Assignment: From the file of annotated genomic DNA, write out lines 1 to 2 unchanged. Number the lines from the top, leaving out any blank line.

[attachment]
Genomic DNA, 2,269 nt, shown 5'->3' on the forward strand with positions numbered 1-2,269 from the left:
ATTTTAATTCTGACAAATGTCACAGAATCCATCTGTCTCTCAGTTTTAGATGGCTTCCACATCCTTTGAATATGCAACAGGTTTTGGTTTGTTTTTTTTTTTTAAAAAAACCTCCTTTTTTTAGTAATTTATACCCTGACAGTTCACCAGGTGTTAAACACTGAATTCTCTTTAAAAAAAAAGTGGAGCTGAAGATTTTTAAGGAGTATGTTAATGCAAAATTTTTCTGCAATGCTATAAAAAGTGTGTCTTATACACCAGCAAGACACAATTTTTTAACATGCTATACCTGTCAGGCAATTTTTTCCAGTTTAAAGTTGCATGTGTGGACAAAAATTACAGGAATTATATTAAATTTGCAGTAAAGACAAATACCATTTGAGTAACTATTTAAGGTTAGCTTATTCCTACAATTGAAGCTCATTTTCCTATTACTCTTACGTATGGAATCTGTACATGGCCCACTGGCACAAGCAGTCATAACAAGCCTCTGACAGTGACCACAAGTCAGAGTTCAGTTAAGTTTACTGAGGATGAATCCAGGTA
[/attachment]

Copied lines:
Genomic DNA, 2,269 nt, shown 5'->3' on the forward strand with positions numbered 1-2,269 from the left:
ATTTTAATTCTGACAAATGTCACAGAATCCATCTGTCTCTCAGTTTTAGATGGCTTCCACATCCTTTGAATATGCAACAGGTTTTGGTTTGTTTTTTTTTTTTAAAAAAACCTCCTTTTTTTAGTAATTTATACCCTGACAGTTCACCAGGTGTTAAACACTGAATTCTCTTTAAAAAAAAAGTGGAGCTGAAGATTTTTAAGGAGTATGTTAATGCAAAATTTTTCTGCAATGCTATAAAAAGTGTGTCTTATACACCAGCAAGACACAATTTTTTAACATGCTATACCTGTCAGGCAATTTTTTCCAGTTTAAAGTTGCATGTGTGGACAAAAATTACAGGAATTATATTAAATTTGCAGTAAAGACAAATACCATTTGAGTAACTATTTAAGGTTAGCTTATTCCTACAATTGAAGCTCATTTTCCTATTACTCTTACGTATGGAATCTGTACATGGCCCACTGGCACAAGCAGTCATAACAAGCCTCTGACAGTGACCACAAGTCAGAGTTCAGTTAAGTTTACTGAGGATGAATCCAGGTA